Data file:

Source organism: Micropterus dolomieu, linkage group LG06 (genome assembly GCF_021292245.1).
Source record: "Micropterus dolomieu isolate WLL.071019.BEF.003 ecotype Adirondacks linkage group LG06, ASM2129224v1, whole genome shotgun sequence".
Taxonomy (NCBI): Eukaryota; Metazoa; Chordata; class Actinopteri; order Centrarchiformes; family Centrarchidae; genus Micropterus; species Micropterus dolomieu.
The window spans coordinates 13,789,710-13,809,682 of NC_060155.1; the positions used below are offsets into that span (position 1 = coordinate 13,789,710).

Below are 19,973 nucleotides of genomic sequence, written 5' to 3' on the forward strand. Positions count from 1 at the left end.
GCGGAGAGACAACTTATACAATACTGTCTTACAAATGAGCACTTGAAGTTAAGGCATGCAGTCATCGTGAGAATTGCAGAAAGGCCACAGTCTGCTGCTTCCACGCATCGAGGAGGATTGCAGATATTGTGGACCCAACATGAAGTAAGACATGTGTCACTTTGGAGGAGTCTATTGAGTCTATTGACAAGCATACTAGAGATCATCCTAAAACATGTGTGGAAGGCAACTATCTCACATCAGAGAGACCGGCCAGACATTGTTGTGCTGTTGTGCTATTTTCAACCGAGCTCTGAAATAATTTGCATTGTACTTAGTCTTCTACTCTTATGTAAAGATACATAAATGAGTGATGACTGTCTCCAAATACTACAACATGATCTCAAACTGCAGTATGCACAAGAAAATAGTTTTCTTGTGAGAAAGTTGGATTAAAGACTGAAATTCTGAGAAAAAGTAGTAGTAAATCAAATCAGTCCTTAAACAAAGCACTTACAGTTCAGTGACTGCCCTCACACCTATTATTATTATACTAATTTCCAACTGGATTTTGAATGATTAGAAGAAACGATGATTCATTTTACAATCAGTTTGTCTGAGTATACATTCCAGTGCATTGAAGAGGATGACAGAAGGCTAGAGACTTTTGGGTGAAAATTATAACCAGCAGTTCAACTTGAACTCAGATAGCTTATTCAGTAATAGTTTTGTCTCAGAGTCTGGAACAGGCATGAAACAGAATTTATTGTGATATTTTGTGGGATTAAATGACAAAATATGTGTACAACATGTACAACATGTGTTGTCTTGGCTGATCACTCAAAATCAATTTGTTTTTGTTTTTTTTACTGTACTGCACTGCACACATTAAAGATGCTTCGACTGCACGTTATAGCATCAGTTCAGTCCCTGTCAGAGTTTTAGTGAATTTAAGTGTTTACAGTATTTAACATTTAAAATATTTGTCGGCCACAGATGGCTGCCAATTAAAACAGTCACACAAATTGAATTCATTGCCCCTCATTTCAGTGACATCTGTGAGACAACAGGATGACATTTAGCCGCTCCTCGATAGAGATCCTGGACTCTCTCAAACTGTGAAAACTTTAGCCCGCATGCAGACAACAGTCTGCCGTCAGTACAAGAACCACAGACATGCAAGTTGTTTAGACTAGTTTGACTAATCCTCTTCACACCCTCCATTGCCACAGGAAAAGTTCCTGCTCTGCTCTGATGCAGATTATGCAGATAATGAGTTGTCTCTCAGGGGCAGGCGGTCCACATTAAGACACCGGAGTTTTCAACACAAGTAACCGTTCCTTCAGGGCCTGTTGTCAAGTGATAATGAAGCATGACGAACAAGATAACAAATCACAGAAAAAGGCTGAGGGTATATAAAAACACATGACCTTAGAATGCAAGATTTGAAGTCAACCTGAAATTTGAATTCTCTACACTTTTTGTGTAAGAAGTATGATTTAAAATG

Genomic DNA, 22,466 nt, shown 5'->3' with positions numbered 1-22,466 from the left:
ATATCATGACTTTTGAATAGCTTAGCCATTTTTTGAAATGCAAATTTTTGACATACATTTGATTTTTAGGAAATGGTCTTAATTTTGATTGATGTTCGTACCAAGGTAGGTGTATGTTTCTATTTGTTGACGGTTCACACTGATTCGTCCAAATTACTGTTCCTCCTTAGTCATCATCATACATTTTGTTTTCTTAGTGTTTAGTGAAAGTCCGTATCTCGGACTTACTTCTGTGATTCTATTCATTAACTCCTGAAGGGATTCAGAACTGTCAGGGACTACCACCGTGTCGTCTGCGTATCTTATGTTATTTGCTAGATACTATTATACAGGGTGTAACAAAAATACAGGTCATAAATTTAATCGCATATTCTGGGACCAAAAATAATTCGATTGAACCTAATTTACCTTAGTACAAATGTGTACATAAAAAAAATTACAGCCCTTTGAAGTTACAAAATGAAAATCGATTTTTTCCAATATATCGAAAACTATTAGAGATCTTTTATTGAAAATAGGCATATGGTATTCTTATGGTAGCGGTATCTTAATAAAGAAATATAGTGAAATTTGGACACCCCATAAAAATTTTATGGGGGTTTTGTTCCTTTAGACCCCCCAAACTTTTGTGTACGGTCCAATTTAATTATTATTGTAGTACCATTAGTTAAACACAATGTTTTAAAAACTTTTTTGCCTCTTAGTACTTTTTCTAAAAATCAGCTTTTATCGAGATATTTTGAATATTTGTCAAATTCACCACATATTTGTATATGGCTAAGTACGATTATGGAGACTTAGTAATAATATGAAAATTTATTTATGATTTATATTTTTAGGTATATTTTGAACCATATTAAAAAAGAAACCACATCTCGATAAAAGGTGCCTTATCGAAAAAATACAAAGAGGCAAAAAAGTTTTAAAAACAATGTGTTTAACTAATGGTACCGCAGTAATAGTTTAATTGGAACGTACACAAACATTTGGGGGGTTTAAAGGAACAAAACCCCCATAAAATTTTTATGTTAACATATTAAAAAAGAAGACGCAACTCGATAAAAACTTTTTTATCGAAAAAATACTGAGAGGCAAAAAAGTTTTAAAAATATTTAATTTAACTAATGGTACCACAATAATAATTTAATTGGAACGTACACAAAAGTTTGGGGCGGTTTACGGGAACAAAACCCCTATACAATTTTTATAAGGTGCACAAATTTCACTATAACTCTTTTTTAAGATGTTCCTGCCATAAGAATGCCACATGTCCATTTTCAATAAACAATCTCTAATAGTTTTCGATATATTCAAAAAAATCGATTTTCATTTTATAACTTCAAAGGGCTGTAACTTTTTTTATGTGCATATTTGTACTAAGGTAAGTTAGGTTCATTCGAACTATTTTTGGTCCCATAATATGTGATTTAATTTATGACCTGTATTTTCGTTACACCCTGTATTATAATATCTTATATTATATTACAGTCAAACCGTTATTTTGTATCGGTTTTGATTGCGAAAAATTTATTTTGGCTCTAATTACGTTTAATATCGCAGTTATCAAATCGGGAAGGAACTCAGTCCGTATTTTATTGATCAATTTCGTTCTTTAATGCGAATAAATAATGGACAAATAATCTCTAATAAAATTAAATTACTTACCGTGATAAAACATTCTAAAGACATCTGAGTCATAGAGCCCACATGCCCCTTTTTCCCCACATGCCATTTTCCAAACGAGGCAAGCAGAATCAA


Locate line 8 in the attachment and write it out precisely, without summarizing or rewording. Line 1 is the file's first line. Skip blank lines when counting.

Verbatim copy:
ATATCATGACTTTTGAATAGCTTAGCCATTTTTTGAAATGCAAATTTTTGACATACATTTGATTTTTAGGAAATGGTCTTAATTTTGATTGATGTTCGTACCAAGGTAGGTGTATGTTTCTATTTGTTGACGGTTCACACTGATTCGTCCAAATTACTGTTCCTCCTTAGTCATCATCATACATTTTGTTTTCTTAGTGTTTAGTGAAAGTCCGTATCTCGGACTTACTTCTGTGATTCTATTCATTAACTCCTGAAGGGATTCAGAACTGTCAGGGACTACCACCGTGTCGTCTGCGTATCTTATGTTATTTGCTAGATACTATTATACAGGGTGTAACAAAAATACAGGTCATAAATTTAATCGCATATTCTGGGACCAAAAATAATTCGATTGAACCTAATTTACCTTAGTACAAATGTGTACATAAAAAAAATTACAGCCCTTTGAAGTTACAAAATGAAAATCGATTTTTTCCAATATATCGAAAACTATTAGAGATCTTTTATTGAAAATAGGCATATGGTATTCTTATGGTAGCGGTATCTTAATAAAGAAATATAGTGAAATTTGGACACCCCATAAAAATTTTATGGGGGTTTTGTTCCTTTAGACCCCCCAAACTTTTGTGTACGGTCCAATTTAATTATTATTGTAGTACCATTAGTTAAACACAATGTTTTAAAAACTTTTTTGCCTCTTAGTACTTTTTCTAAAAATCAGCTTTTATCGAGATATTTTGAATATTTGTCAAATTCACCACATATTTGTATATGGCTAAGTACGATTATGGAGACTTAGTAATAATATGAAAATTTATTTATGATTTATATTTTTAGGTATATTTTGAACCATATTAAAAAAGAAACCACATCTCGATAAAAGGTGCCTTATCGAAAAAATACAAAGAGGCAAAAAAGTTTTAAAAACAATGTGTTTAACTAATGGTACCGCAGTAATAGTTTAATTGGAACGTACACAAACATTTGGGGGGTTTAAAGGAACAAAACCCCCATAAAATTTTTATGTTAACATATTAAAAAAGAAGACGCAACTCGATAAAAACTTTTTTATCGAAAAAATACTGAGAGGCAAAAAAGTTTTAAAAATATTTAATTTAACTAATGGTACCACAATAATAATTTAATTGGAACGTACACAAAAGTTTGGGGCGGTTTACGGGAACAAAACCCCTATACAATTTTTATAAGGTGCACAAATTTCACTATAACTCTTTTTTAAGATGTTCCTGCCATAAGAATGCCACATGTCCATTTTCAATAAACAATCTCTAATAGTTTTCGATATATTCAAAAAAATCGATTTTCATTTTATAACTTCAAAGGGCTGTAACTTTTTTTATGTGCATATTTGTACTAAGGTAAGTTAGGTTCATTCGAACTATTTTTGGTCCCATAATATGTGATTTAATTTATGACCTGTATTTTCGTTACACCCTGTATTATAATATCTTATATTATATTACAGTCAAACCGTTATTTTGTATCGGTTTTGATTGCGAAAAATTTATTTTGGCTCTAATTACGTTTAATATCGCAGTTATCAAATCGGGAAGGAACTCAGTCCGTATTTTATTGATCAATTTCGTTCTTTAATGCGAATAAATAATGGACAAATAATCTCTAATAAAATTAAATTACTTACCGTGATAAAACATTCTAAAGACATCTGAGTCATAGAGCCCACATGCCCCTTTTTCCCCACATGCCATTTTCCAAACGAGGCAAGCAGAATCAA